Friedrich von Schiller: (1759-1805) Dramatist. Poet and Literary Theorist
Friedrich von Schiller was born in Marbach, Württemberg in 1759. He was considered the leading German 18th-century dramatist, poet, and literary theorist.
Schiller's mature plays examine the inward freedom of the soul; his first play The Robbers (1781) was a landmark in German theatrical history and spoke of the ideas of liberty. His first drama, DIE RÄUBER, was published in 1781, and performed next year in Mannheim.
Schiller met with Goethe in July 1794 a meeting that led to a renewal of Schiller's creative talents. Schiller encouraged Goethe to return to his Faust and Goethe contributed to his journal Die Horen from 1795 to 1797.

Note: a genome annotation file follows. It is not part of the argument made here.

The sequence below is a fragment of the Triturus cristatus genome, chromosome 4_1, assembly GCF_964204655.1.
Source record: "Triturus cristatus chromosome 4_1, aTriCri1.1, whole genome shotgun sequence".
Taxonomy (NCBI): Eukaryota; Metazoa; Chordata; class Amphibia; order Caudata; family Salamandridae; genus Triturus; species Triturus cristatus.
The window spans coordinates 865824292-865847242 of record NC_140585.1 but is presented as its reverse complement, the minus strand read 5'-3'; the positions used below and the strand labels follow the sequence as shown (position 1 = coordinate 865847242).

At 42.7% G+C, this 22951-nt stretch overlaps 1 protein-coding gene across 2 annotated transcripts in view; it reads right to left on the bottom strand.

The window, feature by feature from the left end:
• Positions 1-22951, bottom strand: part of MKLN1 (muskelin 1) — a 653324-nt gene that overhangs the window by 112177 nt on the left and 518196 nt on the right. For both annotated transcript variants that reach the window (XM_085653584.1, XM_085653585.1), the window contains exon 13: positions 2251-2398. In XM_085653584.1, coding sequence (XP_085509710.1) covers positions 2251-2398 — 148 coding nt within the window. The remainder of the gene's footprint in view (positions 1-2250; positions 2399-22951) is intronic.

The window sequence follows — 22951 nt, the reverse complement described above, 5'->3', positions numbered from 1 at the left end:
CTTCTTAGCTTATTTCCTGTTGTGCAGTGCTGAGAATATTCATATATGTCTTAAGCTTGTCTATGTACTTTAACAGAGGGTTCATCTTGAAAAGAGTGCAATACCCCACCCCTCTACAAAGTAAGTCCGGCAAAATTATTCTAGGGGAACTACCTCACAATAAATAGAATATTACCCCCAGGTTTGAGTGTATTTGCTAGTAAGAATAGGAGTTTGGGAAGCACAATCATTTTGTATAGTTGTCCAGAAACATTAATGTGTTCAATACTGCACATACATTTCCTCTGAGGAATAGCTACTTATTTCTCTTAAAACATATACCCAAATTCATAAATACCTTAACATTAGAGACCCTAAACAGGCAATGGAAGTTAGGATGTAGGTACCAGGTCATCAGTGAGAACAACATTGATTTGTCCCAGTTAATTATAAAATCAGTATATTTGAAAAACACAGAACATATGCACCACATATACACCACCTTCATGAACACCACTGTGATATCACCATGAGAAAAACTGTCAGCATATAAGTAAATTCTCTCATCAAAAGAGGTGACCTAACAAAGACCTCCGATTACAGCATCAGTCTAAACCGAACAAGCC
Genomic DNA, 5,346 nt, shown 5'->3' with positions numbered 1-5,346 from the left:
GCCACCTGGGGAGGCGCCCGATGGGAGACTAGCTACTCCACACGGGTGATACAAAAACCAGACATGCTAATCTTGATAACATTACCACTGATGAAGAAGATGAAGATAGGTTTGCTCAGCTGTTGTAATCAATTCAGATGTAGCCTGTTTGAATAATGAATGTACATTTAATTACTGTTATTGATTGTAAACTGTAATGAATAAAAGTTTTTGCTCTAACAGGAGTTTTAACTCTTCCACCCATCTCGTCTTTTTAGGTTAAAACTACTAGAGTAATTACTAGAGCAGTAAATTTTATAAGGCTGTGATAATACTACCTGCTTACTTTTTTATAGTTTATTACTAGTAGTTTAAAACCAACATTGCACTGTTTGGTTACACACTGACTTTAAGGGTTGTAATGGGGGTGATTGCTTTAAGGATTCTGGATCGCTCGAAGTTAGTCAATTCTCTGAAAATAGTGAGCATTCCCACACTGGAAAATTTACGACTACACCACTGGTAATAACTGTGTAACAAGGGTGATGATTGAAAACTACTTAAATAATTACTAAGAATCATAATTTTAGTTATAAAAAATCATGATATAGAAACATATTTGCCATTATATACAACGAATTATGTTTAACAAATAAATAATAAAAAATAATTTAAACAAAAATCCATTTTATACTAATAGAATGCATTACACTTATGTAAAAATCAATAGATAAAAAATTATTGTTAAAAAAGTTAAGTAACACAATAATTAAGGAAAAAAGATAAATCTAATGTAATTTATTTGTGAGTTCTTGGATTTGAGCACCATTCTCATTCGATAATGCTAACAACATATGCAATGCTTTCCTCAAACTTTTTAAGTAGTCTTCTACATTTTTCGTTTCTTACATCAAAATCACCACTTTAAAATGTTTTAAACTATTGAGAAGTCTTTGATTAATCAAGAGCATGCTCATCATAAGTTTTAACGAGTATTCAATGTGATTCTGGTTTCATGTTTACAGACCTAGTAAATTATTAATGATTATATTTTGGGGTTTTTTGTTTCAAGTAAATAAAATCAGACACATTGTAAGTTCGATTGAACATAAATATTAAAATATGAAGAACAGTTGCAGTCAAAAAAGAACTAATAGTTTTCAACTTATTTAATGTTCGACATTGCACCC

Schiller also wrote poetry and essays, including Ode to Joy, which was later used by Ludwig van Beethoven in his Ninth Symphony. Influenced by the philosophy of Kant, Schiller developed his aesthetic theories, stressing the sublime and the creative powers of humanity. Friedrich von Schiller died in Weimar on May 9, 1805 at the age of 46. Schillers intellectual connections to Goethe persisted in death; the two were buried together in the same mausoleum. They are also memorialized together in the Cleveland Cultural Garden.